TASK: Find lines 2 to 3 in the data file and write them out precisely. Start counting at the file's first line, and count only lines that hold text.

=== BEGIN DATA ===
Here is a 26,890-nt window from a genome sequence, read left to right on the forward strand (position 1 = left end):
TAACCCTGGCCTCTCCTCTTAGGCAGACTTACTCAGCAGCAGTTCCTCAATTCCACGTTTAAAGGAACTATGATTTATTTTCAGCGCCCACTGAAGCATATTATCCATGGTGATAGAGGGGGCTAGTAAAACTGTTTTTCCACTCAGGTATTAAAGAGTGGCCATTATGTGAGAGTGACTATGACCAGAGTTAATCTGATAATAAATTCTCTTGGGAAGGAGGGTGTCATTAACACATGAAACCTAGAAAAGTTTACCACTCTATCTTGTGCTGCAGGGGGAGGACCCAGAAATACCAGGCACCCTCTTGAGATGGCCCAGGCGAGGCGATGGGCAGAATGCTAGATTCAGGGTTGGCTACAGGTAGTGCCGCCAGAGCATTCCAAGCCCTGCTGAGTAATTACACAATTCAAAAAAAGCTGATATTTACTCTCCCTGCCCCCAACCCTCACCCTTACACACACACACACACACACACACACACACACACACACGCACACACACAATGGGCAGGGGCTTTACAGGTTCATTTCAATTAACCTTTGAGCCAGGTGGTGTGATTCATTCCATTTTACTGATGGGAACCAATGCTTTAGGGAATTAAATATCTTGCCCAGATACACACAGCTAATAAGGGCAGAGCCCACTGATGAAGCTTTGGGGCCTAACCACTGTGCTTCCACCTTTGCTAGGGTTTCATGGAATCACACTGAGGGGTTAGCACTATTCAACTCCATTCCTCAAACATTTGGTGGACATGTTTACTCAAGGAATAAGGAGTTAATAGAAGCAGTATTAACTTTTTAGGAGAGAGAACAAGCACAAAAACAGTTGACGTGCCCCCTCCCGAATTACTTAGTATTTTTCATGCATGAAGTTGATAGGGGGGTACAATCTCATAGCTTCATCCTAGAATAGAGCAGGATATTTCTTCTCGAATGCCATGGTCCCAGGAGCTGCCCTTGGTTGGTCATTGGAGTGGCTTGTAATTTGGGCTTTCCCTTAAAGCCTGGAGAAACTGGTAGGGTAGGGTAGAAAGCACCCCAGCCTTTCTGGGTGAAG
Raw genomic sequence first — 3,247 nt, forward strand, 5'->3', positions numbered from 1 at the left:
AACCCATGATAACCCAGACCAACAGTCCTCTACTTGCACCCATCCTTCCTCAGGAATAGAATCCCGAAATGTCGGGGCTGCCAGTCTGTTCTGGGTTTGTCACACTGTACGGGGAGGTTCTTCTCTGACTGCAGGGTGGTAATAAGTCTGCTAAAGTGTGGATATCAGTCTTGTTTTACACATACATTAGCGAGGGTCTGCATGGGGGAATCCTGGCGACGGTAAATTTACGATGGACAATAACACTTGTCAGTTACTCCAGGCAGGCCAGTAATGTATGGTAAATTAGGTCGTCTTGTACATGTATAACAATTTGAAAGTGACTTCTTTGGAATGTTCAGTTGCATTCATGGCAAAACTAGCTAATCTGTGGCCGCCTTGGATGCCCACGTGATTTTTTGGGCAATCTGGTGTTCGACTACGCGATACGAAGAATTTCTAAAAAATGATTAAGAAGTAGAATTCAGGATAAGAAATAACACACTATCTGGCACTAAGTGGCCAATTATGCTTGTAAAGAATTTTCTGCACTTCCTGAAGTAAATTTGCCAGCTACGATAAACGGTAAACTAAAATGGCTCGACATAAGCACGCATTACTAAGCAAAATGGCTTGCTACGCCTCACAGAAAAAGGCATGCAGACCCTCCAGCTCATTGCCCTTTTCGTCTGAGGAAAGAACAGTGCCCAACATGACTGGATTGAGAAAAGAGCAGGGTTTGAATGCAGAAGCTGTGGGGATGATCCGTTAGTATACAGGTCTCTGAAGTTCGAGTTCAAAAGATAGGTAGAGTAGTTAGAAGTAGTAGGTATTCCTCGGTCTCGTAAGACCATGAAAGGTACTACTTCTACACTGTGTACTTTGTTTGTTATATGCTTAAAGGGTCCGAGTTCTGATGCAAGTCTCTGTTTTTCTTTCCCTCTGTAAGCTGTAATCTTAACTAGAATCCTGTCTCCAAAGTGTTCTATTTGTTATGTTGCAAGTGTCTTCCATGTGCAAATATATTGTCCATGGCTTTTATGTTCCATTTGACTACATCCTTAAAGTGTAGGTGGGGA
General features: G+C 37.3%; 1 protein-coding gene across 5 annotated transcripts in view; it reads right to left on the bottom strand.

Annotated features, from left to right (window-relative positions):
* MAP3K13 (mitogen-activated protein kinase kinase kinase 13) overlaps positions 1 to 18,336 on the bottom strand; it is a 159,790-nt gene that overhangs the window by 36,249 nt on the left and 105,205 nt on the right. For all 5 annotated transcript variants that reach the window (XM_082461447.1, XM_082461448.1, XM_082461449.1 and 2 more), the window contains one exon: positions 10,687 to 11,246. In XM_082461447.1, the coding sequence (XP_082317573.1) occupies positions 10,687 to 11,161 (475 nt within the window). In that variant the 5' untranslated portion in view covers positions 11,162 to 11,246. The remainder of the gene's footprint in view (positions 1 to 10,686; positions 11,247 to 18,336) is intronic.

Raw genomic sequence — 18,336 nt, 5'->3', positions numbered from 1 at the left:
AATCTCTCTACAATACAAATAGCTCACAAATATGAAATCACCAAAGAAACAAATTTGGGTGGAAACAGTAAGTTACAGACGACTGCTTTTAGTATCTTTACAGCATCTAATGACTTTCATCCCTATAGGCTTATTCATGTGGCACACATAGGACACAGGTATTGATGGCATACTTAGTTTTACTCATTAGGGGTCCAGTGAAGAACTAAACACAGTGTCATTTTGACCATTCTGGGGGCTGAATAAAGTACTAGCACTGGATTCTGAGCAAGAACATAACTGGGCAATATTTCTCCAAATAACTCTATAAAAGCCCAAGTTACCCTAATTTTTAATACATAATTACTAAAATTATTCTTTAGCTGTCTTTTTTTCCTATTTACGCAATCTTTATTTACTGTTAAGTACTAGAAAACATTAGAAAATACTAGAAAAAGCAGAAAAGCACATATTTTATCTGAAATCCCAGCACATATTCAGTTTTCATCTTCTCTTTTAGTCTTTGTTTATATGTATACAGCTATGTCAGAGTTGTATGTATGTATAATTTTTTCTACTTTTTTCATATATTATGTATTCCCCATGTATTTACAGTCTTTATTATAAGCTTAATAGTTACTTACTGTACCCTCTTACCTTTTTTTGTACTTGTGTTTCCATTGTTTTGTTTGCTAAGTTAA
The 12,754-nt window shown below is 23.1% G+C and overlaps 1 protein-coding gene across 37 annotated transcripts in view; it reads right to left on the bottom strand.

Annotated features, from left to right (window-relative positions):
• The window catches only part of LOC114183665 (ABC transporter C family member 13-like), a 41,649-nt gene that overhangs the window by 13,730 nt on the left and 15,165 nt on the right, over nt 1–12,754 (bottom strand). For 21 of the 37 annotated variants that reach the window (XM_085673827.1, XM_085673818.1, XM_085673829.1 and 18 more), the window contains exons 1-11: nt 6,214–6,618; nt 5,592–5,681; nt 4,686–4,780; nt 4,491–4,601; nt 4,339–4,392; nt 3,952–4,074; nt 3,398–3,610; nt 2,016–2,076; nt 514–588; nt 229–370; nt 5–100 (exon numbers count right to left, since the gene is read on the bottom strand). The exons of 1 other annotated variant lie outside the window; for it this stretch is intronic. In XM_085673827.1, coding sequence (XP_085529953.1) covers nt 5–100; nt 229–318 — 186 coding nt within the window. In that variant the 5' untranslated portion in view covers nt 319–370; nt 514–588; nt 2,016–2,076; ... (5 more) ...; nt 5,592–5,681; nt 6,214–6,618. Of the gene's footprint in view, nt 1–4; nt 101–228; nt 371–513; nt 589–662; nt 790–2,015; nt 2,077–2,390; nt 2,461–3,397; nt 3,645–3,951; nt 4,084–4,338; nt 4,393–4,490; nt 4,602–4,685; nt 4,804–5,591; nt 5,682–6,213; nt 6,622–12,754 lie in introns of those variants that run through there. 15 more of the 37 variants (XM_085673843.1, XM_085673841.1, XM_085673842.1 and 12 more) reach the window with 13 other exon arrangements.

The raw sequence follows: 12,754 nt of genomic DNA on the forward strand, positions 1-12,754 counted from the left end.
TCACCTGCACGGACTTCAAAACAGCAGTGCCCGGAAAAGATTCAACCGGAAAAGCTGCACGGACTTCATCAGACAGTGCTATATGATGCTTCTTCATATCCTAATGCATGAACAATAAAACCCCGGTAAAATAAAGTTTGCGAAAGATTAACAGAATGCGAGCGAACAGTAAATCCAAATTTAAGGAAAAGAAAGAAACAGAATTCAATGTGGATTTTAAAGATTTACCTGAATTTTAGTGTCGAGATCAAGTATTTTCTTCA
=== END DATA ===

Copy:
TAACCCTGGCCTCTCCTCTTAGGCAGACTTACTCAGCAGCAGTTCCTCAATTCCACGTTTAAAGGAACTATGATTTATTTTCAGCGCCCACTGAAGCATATTATCCATGGTGATAGAGGGGGCTAGTAAAACTGTTTTTCCACTCAGGTATTAAAGAGTGGCCATTATGTGAGAGTGACTATGACCAGAGTTAATCTGATAATAAATTCTCTTGGGAAGGAGGGTGTCATTAACACATGAAACCTAGAAAAGTTTACCACTCTATCTTGTGCTGCAGGGGGAGGACCCAGAAATACCAGGCACCCTCTTGAGATGGCCCAGGCGAGGCGATGGGCAGAATGCTAGATTCAGGGTTGGCTACAGGTAGTGCCGCCAGAGCATTCCAAGCCCTGCTGAGTAATTACACAATTCAAAAAAAGCTGATATTTACTCTCCCTGCCCCCAACCCTCACCCTTACACACACACACACACACACACACACACACACACACACGCACACACACAATGGGCAGGGGCTTTACAGGTTCATTTCAATTAACCTTTGAGCCAGGTGGTGTGATTCATTCCATTTTACTGATGGGAACCAATGCTTTAGGGAATTAAATATCTTGCCCAGATACACACAGCTAATAAGGGCAGAGCCCACTGATGAAGCTTTGGGGCCTAACCACTGTGCTTCCACCTTTGCTAGGGTTTCATGGAATCACACTGAGGGGTTAGCACTATTCAACTCCATTCCTCAAACATTTGGTGGACATGTTTACTCAAGGAATAAGGAGTTAATAGAAGCAGTATTAACTTTTTAGGAGAGAGAACAAGCACAAAAACAGTTGACGTGCCCCCTCCCGAATTACTTAGTATTTTTCATGCATGAAGTTGATAGGGGGGTACAATCTCATAGCTTCATCCTAGAATAGAGCAGGATATTTCTTCTCGAATGCCATGGTCCCAGGAGCTGCCCTTGGTTGGTCATTGGAGTGGCTTGTAATTTGGGCTTTCCCTTAAAGCCTGGAGAAACTGGTAGGGTAGGGTAGAAAGCACCCCAGCCTTTCTGGGTGAAG
Raw genomic sequence first — 3,247 nt, forward strand, 5'->3', positions numbered from 1 at the left: